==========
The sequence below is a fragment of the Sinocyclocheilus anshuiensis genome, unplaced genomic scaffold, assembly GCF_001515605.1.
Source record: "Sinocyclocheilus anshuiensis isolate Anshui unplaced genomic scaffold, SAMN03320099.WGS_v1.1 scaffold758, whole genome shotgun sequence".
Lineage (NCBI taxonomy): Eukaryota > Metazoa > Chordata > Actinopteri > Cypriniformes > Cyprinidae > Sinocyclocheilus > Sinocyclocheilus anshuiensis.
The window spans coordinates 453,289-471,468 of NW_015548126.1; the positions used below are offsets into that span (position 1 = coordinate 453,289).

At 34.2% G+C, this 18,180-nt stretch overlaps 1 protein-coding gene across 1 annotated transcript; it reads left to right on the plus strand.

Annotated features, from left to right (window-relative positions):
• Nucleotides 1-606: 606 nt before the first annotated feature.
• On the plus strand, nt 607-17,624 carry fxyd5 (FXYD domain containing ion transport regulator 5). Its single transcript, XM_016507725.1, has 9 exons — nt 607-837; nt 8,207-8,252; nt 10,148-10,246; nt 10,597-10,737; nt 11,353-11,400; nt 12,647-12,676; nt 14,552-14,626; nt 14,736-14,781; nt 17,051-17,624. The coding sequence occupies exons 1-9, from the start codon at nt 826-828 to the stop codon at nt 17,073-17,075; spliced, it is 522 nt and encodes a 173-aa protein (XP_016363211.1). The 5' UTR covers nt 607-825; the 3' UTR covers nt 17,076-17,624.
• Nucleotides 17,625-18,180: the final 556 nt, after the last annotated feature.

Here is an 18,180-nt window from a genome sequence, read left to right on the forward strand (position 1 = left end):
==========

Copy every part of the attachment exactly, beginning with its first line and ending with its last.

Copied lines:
The sequence below is a fragment of the Sinocyclocheilus anshuiensis genome, unplaced genomic scaffold, assembly GCF_001515605.1.
Source record: "Sinocyclocheilus anshuiensis isolate Anshui unplaced genomic scaffold, SAMN03320099.WGS_v1.1 scaffold758, whole genome shotgun sequence".
Lineage (NCBI taxonomy): Eukaryota > Metazoa > Chordata > Actinopteri > Cypriniformes > Cyprinidae > Sinocyclocheilus > Sinocyclocheilus anshuiensis.
The window spans coordinates 453,289-471,468 of NW_015548126.1; the positions used below are offsets into that span (position 1 = coordinate 453,289).

At 34.2% G+C, this 18,180-nt stretch overlaps 1 protein-coding gene across 1 annotated transcript; it reads left to right on the plus strand.

Annotated features, from left to right (window-relative positions):
• Nucleotides 1-606: 606 nt before the first annotated feature.
• On the plus strand, nt 607-17,624 carry fxyd5 (FXYD domain containing ion transport regulator 5). Its single transcript, XM_016507725.1, has 9 exons — nt 607-837; nt 8,207-8,252; nt 10,148-10,246; nt 10,597-10,737; nt 11,353-11,400; nt 12,647-12,676; nt 14,552-14,626; nt 14,736-14,781; nt 17,051-17,624. The coding sequence occupies exons 1-9, from the start codon at nt 826-828 to the stop codon at nt 17,073-17,075; spliced, it is 522 nt and encodes a 173-aa protein (XP_016363211.1). The 5' UTR covers nt 607-825; the 3' UTR covers nt 17,076-17,624.
• Nucleotides 17,625-18,180: the final 556 nt, after the last annotated feature.

Here is an 18,180-nt window from a genome sequence, read left to right on the forward strand (position 1 = left end):